Philanthropy411, in partnership with the National Network of Consultants to Grantmakers, is currently covering the Council on Foundations conference with the help of a blog team. This is a guest post by Kristin Ivie, Program Manager of Social Innovation at the Case Foundation.
By: Kristin Ivie
One recurring theme I kept hearing in different contexts and from different types of people at CoF is the freedom that comes with being in philanthropy. In the closing plenary, Geoffrey Canada from Harlem Children’s Zone remarked that his experience in championing education reform taught him that foundations belong to a very small group of people who have the luxury of being able to go out on a limb to support an innovative – or even controversial – position on an issue without the fear of losing customers, voters or other supporters. In many of the conversations around using social media and technology to open up your foundation’s communication and engagement with broader networks, people often remarked that we as foundations, if anyone, should feel free to express our opinions, be open to feedback and try new things. There was a similar sentiment in the discussion around experimentation with prize and challenge competitions like the X Prize, Pepsi Refresh and Ashoka’s Changemakers.
Now obviously no one wants a lot of bad PR, but the reality is that foundations do have greater freedom than most individuals and organizations to experiment and to adopt innovative, and sometimes controversial, initiatives and opinions. And yes, with experimentation comes the possibility of failure. One CoF participant suggested that if we aren’t making some grants and investments that end up failing, we aren’t really being innovative at all. And as long as we are failing informatively by capturing and sharing lessons that will help our foundation or someone else’s do it better the next time, the experiment is still worth something. It’s nice to recognize that we have this freedom.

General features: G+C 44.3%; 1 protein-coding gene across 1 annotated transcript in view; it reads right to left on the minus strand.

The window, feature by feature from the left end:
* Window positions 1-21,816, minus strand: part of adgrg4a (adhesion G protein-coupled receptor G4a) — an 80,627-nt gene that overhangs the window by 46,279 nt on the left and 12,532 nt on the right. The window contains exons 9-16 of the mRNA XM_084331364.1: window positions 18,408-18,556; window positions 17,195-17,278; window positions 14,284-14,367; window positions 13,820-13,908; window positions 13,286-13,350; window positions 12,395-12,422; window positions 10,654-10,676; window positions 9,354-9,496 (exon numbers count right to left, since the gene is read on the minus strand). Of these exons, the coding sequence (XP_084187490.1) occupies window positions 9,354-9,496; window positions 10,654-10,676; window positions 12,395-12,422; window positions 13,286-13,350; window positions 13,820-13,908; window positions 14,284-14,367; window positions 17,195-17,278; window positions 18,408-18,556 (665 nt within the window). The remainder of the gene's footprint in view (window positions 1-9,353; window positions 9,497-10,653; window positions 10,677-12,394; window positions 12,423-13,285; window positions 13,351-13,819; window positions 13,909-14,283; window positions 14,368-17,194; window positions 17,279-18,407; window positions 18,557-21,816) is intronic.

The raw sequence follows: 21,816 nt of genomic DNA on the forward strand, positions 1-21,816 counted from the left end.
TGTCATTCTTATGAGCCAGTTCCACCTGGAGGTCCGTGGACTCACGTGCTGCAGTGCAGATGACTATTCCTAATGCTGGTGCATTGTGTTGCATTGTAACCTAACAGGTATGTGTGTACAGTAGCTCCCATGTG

But as my mother started telling me around the time I got my driver’s license (and as Eleanor Roosevelt said before her) “with freedom comes responsibility.” Perhaps our freedom as foundations gives us a responsibility to take these risks, for the benefit of those who can’t. I enjoy working at the Case Foundation because we relish in trying new approaches and models that haven’t been widely adopted, and we’re happy to break a few eggs in the process if it means that others can learn from our victories and our mistakes. I hope that both we and our foundation colleagues of CoF continue to see exercising our freedom to experiment, take a stand and take risks as not just a luxury, but a responsibility.